Johnson & Johnson and its subsidiary, Ethicon, Inc., have agreed to pay $116.9 million to 41 states and the District of Columbia for endangering the health of women nationwide by deceptively marketing transvaginal surgical mesh devices and failing to adequately disclose possible serious complications.  A multistate investigation found that both Johnson & Johnson and Ethicon knew of the risks—including chronic pain and inflammation, fistula formation, incontinence, and mesh extrusion and erosion into the body—yet failed to warn consumers or their physicians.  As part of the settlement, the companies must refrain from falsely describing the mesh as “FDA approved,” as well as provide full disclosure of the device’s risks.  DE AG; PA AG; MI AG; NY AG; SC AG; TX AG

March 23, 2018

Massachusetts-based medical device manufacturer Alere Inc. agreed to pay $33.2 million to resolve allegations that Alere violated the False Claims Act by causing hospitals to submit false claims to Medicare, Medicaid, and other federal healthcare programs by knowingly selling unreliable point-of-care diagnostic testing devices marketed under the trade name Triage. According to the government, Alere received customer complaints that put it on notice that certain devices it sold produced erroneous results that had the potential to create false positives and false negatives that adversely affected clinical decision-making. Nonetheless, the company failed to take appropriate corrective actions until FDA inspections prompted a nationwide product recall in 2012. The allegations originated in a whistleblower lawsuit filed under the qui tam provisions of the False Claims Act by Amanda Wu, who formerly worked for Alere as a senior quality control analyst. She will receive a whistleblower award of roughly $5.6 million from the proceeds of the government's recovery. DOJ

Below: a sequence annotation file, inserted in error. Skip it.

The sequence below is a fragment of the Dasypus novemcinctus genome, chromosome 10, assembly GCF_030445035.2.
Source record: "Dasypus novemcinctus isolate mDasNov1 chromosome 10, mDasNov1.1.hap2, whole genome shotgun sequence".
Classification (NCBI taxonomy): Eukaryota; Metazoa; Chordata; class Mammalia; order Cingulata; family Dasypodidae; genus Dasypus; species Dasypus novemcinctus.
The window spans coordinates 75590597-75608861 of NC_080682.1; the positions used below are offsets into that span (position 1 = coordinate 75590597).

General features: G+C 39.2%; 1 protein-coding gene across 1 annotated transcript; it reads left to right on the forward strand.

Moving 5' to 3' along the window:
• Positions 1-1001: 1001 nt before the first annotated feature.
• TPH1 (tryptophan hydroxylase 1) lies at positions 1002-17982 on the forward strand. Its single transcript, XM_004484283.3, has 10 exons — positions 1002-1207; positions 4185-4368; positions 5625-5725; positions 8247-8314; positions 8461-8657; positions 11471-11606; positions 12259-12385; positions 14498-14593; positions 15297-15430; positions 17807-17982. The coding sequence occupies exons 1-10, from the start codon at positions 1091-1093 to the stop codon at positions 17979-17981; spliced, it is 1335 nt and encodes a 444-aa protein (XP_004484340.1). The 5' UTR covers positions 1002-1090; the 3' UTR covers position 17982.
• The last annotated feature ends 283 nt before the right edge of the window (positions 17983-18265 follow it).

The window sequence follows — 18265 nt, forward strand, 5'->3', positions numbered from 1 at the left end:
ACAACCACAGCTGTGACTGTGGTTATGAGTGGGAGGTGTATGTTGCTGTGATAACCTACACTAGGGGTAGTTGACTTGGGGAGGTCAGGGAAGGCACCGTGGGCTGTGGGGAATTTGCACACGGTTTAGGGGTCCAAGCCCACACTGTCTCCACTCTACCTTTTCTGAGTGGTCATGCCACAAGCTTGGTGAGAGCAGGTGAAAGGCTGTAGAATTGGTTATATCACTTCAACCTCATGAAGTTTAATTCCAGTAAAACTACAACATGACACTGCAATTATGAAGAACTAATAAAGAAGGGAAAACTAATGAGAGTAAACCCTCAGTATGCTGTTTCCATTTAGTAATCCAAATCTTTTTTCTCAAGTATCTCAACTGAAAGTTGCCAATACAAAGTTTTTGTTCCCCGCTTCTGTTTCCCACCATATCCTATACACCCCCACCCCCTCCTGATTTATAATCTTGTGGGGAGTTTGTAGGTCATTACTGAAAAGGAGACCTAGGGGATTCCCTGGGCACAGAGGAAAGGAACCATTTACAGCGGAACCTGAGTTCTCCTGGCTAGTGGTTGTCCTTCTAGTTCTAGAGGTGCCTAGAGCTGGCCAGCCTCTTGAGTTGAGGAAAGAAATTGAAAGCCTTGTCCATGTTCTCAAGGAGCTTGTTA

Alere to Pay $33.2 Million to Settle FCA Allegations Relating to Unreliable Diagnostic Testing Devices

Posted  03/23/18
By the C|C Whistleblower Lawyer Team Massachusetts-based medical device manufacturer Alere Inc. and its subsidiary Alere San Diego have agreed to pay the United States $33.2 million to resolve allegations that Alere caused hospitals to submit false claims to Medicare, Medicaid, and other federal healthcare programs by knowingly selling materially unreliable point-of-care diagnostic testing devices, the Justice...

January 19, 2018

A federal court in New Jersey imposed a $5 million civil penalty and entered a permanent injunction against Dr. Reddy’s Laboratories Inc., the North American subsidiary of Indian pharmaceutical company Dr. Reddy’s Laboratories Limited, for failing to comply with the Poison Prevention Packaging Act (PPPA) and the Consumer Product Safety Act. Specifically, the company distributed household oral prescription drugs in blister packs that were not child resistant as required by the PPPA and despite being warned by its own employees that the blister packs had not been tested for PPPA compliance and that certain blister packs were expected to fail the PPPA’s child test protocol. DOJ